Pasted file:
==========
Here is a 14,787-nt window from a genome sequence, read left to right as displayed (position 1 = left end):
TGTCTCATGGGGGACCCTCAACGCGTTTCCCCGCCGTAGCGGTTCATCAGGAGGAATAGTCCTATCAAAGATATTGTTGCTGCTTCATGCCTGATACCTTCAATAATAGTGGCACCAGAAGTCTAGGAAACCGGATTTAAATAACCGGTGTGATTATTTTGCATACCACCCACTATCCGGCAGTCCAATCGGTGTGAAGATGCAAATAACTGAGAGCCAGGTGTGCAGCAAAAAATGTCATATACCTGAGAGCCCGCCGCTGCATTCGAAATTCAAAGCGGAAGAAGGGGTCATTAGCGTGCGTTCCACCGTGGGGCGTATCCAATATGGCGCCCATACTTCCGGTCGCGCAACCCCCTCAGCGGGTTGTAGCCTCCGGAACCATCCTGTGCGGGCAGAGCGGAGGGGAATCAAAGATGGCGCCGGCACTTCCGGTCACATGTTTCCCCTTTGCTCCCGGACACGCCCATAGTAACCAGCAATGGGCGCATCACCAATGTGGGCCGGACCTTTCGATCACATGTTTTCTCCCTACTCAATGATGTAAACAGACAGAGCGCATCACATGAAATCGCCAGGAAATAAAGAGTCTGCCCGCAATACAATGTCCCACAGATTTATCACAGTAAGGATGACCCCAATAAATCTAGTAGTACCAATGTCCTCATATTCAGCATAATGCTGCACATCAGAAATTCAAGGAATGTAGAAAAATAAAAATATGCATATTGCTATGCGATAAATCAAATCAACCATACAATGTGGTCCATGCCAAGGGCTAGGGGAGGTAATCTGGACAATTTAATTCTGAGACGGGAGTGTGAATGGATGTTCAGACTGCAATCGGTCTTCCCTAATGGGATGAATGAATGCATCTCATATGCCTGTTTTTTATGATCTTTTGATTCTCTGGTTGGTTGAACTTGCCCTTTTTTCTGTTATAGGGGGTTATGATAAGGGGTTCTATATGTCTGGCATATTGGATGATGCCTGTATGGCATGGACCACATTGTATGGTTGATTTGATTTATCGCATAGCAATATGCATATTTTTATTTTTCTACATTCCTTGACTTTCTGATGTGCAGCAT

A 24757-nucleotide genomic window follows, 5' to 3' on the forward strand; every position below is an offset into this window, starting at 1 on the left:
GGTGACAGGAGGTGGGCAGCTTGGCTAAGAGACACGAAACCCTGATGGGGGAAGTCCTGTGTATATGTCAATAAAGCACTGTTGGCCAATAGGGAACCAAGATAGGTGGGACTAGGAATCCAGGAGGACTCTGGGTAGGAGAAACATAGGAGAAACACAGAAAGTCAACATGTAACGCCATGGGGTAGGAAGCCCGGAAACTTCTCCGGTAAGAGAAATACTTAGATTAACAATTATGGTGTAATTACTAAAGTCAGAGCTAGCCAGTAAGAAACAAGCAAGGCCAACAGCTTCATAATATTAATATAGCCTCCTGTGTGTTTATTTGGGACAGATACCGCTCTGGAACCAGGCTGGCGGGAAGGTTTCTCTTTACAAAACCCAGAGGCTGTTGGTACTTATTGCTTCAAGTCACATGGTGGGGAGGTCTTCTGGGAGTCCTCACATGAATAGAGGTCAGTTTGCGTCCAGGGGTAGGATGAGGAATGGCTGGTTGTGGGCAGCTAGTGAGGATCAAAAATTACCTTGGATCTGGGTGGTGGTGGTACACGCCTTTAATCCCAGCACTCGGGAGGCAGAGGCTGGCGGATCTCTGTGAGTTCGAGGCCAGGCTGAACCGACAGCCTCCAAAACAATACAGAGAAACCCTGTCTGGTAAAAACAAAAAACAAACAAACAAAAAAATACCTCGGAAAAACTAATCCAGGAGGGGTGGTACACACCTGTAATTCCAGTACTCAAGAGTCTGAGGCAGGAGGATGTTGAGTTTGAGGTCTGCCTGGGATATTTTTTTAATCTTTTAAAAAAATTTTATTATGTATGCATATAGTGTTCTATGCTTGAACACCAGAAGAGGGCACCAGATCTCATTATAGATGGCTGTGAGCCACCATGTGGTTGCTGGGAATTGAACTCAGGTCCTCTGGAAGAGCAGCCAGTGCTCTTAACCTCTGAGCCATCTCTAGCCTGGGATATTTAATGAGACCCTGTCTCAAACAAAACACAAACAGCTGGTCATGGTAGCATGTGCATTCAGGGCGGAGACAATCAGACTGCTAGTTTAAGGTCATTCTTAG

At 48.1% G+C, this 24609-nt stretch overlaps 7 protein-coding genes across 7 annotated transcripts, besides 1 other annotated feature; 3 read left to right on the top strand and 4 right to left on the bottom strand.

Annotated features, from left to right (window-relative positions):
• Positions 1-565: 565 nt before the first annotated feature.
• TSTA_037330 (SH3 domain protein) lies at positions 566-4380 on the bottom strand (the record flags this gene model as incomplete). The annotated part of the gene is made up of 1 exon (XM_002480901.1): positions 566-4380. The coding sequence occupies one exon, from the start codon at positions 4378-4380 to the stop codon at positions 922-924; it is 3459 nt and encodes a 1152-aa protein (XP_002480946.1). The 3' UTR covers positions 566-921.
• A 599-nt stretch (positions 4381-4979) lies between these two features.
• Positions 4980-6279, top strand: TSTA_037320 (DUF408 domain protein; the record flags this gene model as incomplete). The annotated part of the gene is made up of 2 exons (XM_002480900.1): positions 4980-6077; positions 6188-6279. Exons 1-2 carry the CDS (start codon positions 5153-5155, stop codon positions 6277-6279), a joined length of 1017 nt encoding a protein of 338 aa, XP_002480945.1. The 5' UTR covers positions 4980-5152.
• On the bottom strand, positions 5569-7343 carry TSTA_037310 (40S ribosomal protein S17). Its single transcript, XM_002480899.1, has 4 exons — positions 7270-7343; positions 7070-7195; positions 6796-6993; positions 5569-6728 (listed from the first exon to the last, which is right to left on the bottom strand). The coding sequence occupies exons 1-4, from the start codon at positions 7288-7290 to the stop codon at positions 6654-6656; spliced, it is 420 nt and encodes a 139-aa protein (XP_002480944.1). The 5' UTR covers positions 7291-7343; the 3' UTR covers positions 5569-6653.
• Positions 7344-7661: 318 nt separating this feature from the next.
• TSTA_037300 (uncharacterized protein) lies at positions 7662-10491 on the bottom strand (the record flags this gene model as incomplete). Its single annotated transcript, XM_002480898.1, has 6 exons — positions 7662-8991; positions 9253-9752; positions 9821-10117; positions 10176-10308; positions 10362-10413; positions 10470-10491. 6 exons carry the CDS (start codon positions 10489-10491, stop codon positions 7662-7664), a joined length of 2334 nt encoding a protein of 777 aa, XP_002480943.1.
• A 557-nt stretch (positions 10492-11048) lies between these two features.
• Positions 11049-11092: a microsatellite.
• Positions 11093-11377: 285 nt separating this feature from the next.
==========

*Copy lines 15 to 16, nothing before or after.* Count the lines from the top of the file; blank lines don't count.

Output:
• Positions 11049-11092: a microsatellite.
• Positions 11093-11377: 285 nt separating this feature from the next.